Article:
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Government report says health reform will lower premiums; health insurers disagree Posted: February 7th, 2011

By Maryalene LaPonsie

The latest volley in the debate over the cost of health reform came from the Department of Health and Human Services (HHS). On Jan. 28, the department issued a report finding that families and small businesses can expect significant savings on health insurance costs.

Four key savings outlined in the HHS report:

  1. Middle-class families could save as much as $2,300 per year in health insurance premiums by purchasing through Health Insurance Exchanges.
  2. In 2014, small businesses could save up to $350 per family policy and qualify for tax credits of up to 50 percent of group insurance premiums.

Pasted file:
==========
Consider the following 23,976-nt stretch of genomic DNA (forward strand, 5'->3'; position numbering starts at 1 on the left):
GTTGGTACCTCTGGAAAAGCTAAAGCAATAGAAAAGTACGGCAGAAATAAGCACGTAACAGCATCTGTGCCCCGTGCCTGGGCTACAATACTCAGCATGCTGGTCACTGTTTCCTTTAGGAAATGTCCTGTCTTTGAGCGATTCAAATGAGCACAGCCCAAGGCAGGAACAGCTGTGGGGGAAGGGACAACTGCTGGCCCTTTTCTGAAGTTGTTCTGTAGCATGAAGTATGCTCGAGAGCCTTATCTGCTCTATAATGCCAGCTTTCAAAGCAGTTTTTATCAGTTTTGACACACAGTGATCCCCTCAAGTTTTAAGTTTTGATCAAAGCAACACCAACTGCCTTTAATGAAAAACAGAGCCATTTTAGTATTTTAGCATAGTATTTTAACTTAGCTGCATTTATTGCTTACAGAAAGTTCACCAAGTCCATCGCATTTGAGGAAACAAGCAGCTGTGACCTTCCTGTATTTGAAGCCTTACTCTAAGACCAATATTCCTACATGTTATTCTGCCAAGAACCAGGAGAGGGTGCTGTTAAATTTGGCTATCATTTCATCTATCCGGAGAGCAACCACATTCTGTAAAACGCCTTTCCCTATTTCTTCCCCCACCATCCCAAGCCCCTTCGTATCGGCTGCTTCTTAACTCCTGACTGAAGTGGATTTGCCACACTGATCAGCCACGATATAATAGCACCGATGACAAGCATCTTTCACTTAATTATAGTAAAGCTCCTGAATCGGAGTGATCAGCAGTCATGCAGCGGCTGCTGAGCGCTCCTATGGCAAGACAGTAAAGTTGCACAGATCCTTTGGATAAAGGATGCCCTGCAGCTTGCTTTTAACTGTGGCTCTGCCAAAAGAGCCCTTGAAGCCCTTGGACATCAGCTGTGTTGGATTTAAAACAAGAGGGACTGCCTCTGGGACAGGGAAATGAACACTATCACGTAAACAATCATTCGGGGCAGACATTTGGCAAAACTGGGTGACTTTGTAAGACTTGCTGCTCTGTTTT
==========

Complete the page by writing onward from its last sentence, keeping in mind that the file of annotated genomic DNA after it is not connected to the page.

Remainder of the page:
3. By 2019, all businesses could see health insurance premiums drop by $2,000 per family.
  4. When both reduced cost sharing and premium tax credits are considered, a family of four earning $33,525 could see annual savings of $14,900 in 2014.

However, America's Health Insurance Plans (AHIP), an industry group, argues that the government focuses too heavily on tax credits.

"The document released today overstates cost savings associated with certain provisions of the new law and ignores major provisions that will raise premiums," said AHIP President and CEO Karen Ignagni in a statement. According to the AHIP, these provisions include a premium tax, age-rating restrictions and benefit mandates.

Ignagni continued, "while tax credits are important to help people pay for coverage, tax credits do not bring down the growth of medical costs or reduce health insurance premiums."